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 Millie Corinne Almy

Professor of Education, Emerita




Millie Almy, an internationally known expert in early childhood development and education, died at her home in Berkeley on August 15, 2001 at age 86. Professor Almy played a leading role in the early stages of preschool education in the United States. Professor Almy left no immediate survivors. She did, however, leave devoted and admiring friends and former graduate students, many of whom remained in close contact with her long after her retirement.


Millie Almy was born in 1915 in Clymer, New York. She received her B.A. from Vassar College in 1936. She taught young children at the Vassar Institute of Euthenics, the Guidance Nursery School at Yale University, Burke Memorial Day Nursery (New Jersey), and Chautauqua County Children's Agency (New York). She was the regional supervisor of the Works Progress Administration nursery schools. She entered graduate studies at Teachers College, Columbia University in 1944 and received an M.A. and Ph.D., graduating in 1948. From 1948 to 1952 she was associate professor at the University Of Cincinnati College of Home Economics, where she also directed the University Nursery School. She returned to Teachers College in 1952 and remained there as professor until 1971, when she was recruited to Berkeley's Graduate School of Education. In her years at Berkeley she was a leading voice for the training of teachers and administrators, through her work with doctoral students and through the founding and coordination of the Interdisciplinary Day Care and Child Development Project, for the preparation of personnel for key positions in day care and related child development services. She was assistant dean for graduate affairs from 1979 to 1980. Professor Almy retired from the Berkeley faculty in 1980. In 1981 she was a Fulbright Fellow at Macquarie University in Australia and a visiting professor at Mills College, Oakland, California.


Professor Almy had a distinguished scholarly career, publishing more than 80 books and journal articles. Professor Almy's important publications, some of which remain in print as classics in the field, include Ways of Studying Children (with Celia Genishi, 1979), The Impact of Piagetian Theory on Education, Philosophy, Psychiatry, and Philosophy (1979), The Early Childhood Educator at Work (1975), Young Children's Thinking: Studies of Some Aspects of Piaget's Theory (with Edward Chittenden and Paula Miller, 1966), and Children's Experiences Prior to First Grade and Success In Beginning Reading (1949).


Millie Almy was a leader in the movement to change the nature of care for preschool children and to conduct research in early childhood education settings, especially in the application of Piagetian theory to early childhood education. As Harvard professor Sheldon White wrote, "She was one of the small number of sophisticated interpreters of Piagetian theory. With her background in early education and developmental psychology, she could build bridges between theorists and practitioners in the early childhood area."


She started work at model programs for younger children at Vassar and Yale, and went on to direct a regional alliance of federally funded preschools in the area of Buffalo, New York, during the Works Progress Administration. Ironically, the preschool movement received a major impetus from the involvement of the U.S. in World War II. "It became increasingly clear that the United States would become involved in the war in Europe," Professor Almy said about this period in the early 1940s in her oral history prepared by The Bancroft Library. "It also became evident that women would be needed in industry related to a war effort, and that they would need to have care for their children."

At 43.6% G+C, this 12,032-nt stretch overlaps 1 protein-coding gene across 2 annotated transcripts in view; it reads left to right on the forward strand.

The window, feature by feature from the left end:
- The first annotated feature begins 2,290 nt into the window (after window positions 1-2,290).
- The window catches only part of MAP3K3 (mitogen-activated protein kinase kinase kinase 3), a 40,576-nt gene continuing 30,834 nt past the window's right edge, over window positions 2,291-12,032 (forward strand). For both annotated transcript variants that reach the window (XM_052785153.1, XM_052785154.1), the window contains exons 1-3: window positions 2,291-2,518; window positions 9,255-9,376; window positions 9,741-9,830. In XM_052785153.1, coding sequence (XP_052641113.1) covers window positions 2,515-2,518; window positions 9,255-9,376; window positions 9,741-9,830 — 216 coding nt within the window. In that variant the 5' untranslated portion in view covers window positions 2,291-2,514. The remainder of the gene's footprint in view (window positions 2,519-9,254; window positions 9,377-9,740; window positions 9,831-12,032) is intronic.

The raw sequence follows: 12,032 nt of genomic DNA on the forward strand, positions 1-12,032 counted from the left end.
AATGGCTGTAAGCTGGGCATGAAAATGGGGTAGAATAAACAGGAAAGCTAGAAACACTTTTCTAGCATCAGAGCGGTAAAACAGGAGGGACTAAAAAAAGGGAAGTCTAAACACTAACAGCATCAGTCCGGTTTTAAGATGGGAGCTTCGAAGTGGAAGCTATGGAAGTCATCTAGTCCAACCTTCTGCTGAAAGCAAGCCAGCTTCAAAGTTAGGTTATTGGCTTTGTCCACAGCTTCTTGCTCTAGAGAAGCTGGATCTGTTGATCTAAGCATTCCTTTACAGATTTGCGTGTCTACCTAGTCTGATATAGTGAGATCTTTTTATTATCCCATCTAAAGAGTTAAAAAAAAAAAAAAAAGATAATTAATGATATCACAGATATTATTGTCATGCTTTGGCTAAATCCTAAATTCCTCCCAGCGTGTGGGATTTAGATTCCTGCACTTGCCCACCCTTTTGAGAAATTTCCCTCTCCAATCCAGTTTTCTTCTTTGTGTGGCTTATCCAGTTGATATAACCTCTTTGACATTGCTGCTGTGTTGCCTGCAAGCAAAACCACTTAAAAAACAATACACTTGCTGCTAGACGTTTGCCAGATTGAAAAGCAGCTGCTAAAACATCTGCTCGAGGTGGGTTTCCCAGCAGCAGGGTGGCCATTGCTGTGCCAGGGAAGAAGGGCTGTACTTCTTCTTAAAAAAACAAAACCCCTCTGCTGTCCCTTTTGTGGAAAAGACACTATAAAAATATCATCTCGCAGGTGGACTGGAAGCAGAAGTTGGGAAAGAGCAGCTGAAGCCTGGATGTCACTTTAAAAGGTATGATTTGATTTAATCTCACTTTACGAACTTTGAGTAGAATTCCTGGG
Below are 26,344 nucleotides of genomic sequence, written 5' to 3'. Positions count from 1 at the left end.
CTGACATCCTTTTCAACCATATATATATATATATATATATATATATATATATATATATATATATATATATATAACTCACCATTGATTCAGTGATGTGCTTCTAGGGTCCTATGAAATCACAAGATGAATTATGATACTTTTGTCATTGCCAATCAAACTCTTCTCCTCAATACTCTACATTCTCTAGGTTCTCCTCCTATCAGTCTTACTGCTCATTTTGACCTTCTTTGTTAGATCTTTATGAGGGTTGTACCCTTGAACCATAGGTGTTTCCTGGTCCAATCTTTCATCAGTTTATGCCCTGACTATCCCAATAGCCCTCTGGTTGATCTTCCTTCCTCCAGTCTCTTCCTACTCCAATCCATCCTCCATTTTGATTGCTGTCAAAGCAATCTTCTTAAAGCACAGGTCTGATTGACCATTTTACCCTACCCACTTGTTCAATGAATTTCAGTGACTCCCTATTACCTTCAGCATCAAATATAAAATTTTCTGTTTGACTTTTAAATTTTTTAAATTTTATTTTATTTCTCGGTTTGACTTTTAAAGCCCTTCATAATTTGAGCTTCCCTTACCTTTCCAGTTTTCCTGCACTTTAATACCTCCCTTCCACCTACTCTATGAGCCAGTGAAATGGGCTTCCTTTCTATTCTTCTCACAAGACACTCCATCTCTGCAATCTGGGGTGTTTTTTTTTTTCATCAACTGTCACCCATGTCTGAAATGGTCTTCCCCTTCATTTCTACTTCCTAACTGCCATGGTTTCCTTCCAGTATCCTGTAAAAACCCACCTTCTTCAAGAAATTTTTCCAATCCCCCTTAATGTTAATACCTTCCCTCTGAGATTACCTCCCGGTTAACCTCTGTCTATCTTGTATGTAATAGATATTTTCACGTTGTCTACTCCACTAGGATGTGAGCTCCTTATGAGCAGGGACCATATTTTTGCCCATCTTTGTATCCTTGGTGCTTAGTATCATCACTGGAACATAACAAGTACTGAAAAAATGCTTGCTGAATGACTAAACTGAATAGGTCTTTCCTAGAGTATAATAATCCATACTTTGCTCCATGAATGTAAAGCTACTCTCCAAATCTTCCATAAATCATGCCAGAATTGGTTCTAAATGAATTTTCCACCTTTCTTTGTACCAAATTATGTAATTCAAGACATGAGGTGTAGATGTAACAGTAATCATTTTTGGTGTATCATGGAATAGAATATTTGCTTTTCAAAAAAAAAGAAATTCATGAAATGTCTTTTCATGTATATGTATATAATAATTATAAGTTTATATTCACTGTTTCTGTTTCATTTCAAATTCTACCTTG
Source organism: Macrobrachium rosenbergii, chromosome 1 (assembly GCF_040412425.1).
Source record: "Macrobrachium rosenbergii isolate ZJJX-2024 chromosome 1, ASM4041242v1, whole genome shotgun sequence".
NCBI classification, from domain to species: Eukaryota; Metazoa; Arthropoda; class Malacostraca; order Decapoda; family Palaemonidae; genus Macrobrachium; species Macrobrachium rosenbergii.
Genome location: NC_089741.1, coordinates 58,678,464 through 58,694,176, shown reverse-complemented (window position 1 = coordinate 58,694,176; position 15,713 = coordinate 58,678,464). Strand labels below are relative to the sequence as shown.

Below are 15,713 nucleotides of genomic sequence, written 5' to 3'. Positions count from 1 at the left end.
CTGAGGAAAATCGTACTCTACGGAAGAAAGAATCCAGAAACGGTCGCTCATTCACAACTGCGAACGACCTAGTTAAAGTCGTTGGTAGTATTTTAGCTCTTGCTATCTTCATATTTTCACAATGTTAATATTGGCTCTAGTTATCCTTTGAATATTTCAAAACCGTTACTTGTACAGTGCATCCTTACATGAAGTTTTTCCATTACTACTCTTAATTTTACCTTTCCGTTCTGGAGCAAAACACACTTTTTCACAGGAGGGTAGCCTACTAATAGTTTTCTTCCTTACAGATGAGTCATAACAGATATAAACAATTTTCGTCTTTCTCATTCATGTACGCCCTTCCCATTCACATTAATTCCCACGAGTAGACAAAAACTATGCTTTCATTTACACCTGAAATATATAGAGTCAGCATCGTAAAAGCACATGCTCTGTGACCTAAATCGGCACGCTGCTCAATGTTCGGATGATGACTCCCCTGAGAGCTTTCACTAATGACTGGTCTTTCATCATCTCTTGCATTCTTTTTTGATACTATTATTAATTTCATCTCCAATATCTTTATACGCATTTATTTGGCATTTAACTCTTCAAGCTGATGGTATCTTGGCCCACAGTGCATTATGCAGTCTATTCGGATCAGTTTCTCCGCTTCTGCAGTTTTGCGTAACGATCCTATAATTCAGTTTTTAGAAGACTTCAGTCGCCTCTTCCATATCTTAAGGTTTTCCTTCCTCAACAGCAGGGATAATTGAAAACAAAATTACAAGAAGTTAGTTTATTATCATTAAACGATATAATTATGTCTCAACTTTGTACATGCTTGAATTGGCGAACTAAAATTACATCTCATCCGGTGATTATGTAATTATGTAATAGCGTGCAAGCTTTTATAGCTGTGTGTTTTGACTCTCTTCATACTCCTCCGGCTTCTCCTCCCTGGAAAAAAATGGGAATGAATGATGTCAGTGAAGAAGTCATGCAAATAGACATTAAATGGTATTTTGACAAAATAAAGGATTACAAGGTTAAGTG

Professor Almy also served as president of the National Association of Nursery Educators (now called National Association for the Education of Young Children). Almy was a strong advocate for quality preschool education. Throughout her career, Almy's mission was to illuminate the inner world of early childhood and give adults the conceptual tools necessary to treat children with the respect they deserved.


Professor Almy was particularly devoted to her students and educated and nurtured hundreds. Patricia Nourot, Barbara Scales, Dorothy Stewart, and Judy Van Hoorn made up a "committee" of friends near Berkeley who were part of Millie's large extended family. "She made a conscious decision that her students would be her family, and we're all connected because of that. She cared not just about our intellectual life but about our personal lives. She made a point of getting to know our families," according to Dorothy Stewart.


"She had a rich life after retiring, and that was important to her," said a close friend Elizabeth Simons of Berkeley. "She was a docent at the Oakland Museum for Children and honorary grandmother for at least seven children I know, including two of my own." In her later years Millie Almy suffered from severe vision problems. She discovered books on tape and continued to maintain her intellectual interests through that medium.


"Millie Almy embodied all of the values and commitments that we try to promote here at the Graduate School of Education," said Graduate School of Education Dean P. David Pearson. "As a national leader in research, policy, and practice in early childhood education, she was highly respected by her peers throughout the nation and the world. But here on the Berkeley campus, she will be remembered as a revered teacher and mentor of graduate students. She will be missed and remembered with great fondness."


Paul Ammon

Lily Wong Fillmore

Herbert D. Simons